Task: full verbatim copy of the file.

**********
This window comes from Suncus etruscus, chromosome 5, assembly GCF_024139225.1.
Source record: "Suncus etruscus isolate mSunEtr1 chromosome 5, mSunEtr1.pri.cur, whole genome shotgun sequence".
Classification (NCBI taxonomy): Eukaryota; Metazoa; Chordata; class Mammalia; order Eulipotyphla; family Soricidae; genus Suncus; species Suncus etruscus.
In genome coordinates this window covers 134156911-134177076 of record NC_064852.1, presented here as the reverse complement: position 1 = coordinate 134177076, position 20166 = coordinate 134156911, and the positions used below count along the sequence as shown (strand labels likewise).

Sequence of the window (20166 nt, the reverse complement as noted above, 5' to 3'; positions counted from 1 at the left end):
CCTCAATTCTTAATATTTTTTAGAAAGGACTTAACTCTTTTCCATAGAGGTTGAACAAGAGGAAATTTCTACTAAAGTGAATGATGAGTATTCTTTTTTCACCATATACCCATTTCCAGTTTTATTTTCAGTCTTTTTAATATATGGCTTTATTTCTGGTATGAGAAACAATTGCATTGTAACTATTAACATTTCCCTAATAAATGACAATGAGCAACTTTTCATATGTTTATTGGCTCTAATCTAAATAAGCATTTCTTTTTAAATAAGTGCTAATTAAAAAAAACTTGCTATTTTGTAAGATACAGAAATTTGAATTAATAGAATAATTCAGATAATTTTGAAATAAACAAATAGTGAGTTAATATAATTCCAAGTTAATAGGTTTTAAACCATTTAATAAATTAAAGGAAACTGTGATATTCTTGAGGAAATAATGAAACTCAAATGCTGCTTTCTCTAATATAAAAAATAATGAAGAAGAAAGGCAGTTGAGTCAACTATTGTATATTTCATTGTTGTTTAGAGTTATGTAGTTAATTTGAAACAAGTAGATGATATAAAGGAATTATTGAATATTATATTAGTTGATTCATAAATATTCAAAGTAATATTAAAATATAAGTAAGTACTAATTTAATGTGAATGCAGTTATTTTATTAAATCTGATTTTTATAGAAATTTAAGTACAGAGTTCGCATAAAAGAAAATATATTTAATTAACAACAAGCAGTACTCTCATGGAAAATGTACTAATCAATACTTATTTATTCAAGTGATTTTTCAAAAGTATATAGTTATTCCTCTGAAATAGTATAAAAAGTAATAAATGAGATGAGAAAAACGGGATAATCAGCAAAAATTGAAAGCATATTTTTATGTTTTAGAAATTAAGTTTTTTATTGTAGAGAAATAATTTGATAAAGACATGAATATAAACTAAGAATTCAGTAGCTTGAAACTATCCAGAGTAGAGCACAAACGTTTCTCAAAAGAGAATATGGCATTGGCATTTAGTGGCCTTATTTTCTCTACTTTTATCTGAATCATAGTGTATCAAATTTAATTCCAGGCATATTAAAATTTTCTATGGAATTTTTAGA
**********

This window comes from Suncus etruscus, chromosome 5, assembly GCF_024139225.1.
Source record: "Suncus etruscus isolate mSunEtr1 chromosome 5, mSunEtr1.pri.cur, whole genome shotgun sequence".
Classification (NCBI taxonomy): Eukaryota; Metazoa; Chordata; class Mammalia; order Eulipotyphla; family Soricidae; genus Suncus; species Suncus etruscus.
In genome coordinates this window covers 134156911-134177076 of record NC_064852.1, presented here as the reverse complement: position 1 = coordinate 134177076, position 20166 = coordinate 134156911, and the positions used below count along the sequence as shown (strand labels likewise).

Sequence of the window (20166 nt, the reverse complement as noted above, 5' to 3'; positions counted from 1 at the left end):
CCTCAATTCTTAATATTTTTTAGAAAGGACTTAACTCTTTTCCATAGAGGTTGAACAAGAGGAAATTTCTACTAAAGTGAATGATGAGTATTCTTTTTTCACCATATACCCATTTCCAGTTTTATTTTCAGTCTTTTTAATATATGGCTTTATTTCTGGTATGAGAAACAATTGCATTGTAACTATTAACATTTCCCTAATAAATGACAATGAGCAACTTTTCATATGTTTATTGGCTCTAATCTAAATAAGCATTTCTTTTTAAATAAGTGCTAATTAAAAAAAACTTGCTATTTTGTAAGATACAGAAATTTGAATTAATAGAATAATTCAGATAATTTTGAAATAAACAAATAGTGAGTTAATATAATTCCAAGTTAATAGGTTTTAAACCATTTAATAAATTAAAGGAAACTGTGATATTCTTGAGGAAATAATGAAACTCAAATGCTGCTTTCTCTAATATAAAAAATAATGAAGAAGAAAGGCAGTTGAGTCAACTATTGTATATTTCATTGTTGTTTAGAGTTATGTAGTTAATTTGAAACAAGTAGATGATATAAAGGAATTATTGAATATTATATTAGTTGATTCATAAATATTCAAAGTAATATTAAAATATAAGTAAGTACTAATTTAATGTGAATGCAGTTATTTTATTAAATCTGATTTTTATAGAAATTTAAGTACAGAGTTCGCATAAAAGAAAATATATTTAATTAACAACAAGCAGTACTCTCATGGAAAATGTACTAATCAATACTTATTTATTCAAGTGATTTTTCAAAAGTATATAGTTATTCCTCTGAAATAGTATAAAAAGTAATAAATGAGATGAGAAAAACGGGATAATCAGCAAAAATTGAAAGCATATTTTTATGTTTTAGAAATTAAGTTTTTTATTGTAGAGAAATAATTTGATAAAGACATGAATATAAACTAAGAATTCAGTAGCTTGAAACTATCCAGAGTAGAGCACAAACGTTTCTCAAAAGAGAATATGGCATTGGCATTTAGTGGCCTTATTTTCTCTACTTTTATCTGAATCATAGTGTATCAAATTTAATTCCAGGCATATTAAAATTTTCTATGGAATTTTTAGA